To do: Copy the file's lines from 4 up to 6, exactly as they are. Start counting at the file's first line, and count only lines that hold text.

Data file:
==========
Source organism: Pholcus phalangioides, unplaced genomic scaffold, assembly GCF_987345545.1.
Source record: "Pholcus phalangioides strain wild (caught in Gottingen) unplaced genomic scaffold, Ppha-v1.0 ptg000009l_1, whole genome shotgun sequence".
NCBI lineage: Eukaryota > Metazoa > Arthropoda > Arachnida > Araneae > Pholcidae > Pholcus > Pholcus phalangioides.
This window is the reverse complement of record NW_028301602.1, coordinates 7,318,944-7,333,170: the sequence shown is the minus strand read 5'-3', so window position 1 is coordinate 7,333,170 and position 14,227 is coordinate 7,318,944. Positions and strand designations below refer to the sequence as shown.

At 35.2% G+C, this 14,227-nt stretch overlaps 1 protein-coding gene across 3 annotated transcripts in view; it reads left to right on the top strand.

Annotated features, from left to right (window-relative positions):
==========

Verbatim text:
This window is the reverse complement of record NW_028301602.1, coordinates 7,318,944-7,333,170: the sequence shown is the minus strand read 5'-3', so window position 1 is coordinate 7,333,170 and position 14,227 is coordinate 7,318,944. Positions and strand designations below refer to the sequence as shown.

At 35.2% G+C, this 14,227-nt stretch overlaps 1 protein-coding gene across 3 annotated transcripts in view; it reads left to right on the top strand.

Annotated features, from left to right (window-relative positions):